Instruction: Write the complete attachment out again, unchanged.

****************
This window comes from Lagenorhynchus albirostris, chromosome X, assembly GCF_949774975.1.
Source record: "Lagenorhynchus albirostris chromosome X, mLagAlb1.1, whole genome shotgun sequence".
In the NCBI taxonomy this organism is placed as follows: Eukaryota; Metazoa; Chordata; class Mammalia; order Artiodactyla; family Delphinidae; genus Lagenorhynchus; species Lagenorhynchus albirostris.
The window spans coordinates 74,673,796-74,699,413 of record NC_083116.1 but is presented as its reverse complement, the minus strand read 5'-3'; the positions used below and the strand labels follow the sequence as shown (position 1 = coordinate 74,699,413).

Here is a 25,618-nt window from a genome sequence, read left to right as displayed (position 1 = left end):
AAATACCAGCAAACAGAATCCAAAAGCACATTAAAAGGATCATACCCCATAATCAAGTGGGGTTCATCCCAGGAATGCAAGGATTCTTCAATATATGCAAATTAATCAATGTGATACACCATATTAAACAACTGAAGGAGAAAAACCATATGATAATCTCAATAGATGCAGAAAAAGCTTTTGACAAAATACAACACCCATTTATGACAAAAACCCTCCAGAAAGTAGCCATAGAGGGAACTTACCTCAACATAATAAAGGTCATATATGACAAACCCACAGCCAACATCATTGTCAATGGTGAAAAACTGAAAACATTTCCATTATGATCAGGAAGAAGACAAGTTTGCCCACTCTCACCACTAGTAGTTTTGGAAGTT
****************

This window comes from Lagenorhynchus albirostris, chromosome X, assembly GCF_949774975.1.
Source record: "Lagenorhynchus albirostris chromosome X, mLagAlb1.1, whole genome shotgun sequence".
In the NCBI taxonomy this organism is placed as follows: Eukaryota; Metazoa; Chordata; class Mammalia; order Artiodactyla; family Delphinidae; genus Lagenorhynchus; species Lagenorhynchus albirostris.
The window spans coordinates 74,673,796-74,699,413 of record NC_083116.1 but is presented as its reverse complement, the minus strand read 5'-3'; the positions used below and the strand labels follow the sequence as shown (position 1 = coordinate 74,699,413).

Here is a 25,618-nt window from a genome sequence, read left to right as displayed (position 1 = left end):
AAATACCAGCAAACAGAATCCAAAAGCACATTAAAAGGATCATACCCCATAATCAAGTGGGGTTCATCCCAGGAATGCAAGGATTCTTCAATATATGCAAATTAATCAATGTGATACACCATATTAAACAACTGAAGGAGAAAAACCATATGATAATCTCAATAGATGCAGAAAAAGCTTTTGACAAAATACAACACCCATTTATGACAAAAACCCTCCAGAAAGTAGCCATAGAGGGAACTTACCTCAACATAATAAAGGTCATATATGACAAACCCACAGCCAACATCATTGTCAATGGTGAAAAACTGAAAACATTTCCATTATGATCAGGAAGAAGACAAGTTTGCCCACTCTCACCACTAGTAGTTTTGGAAGTT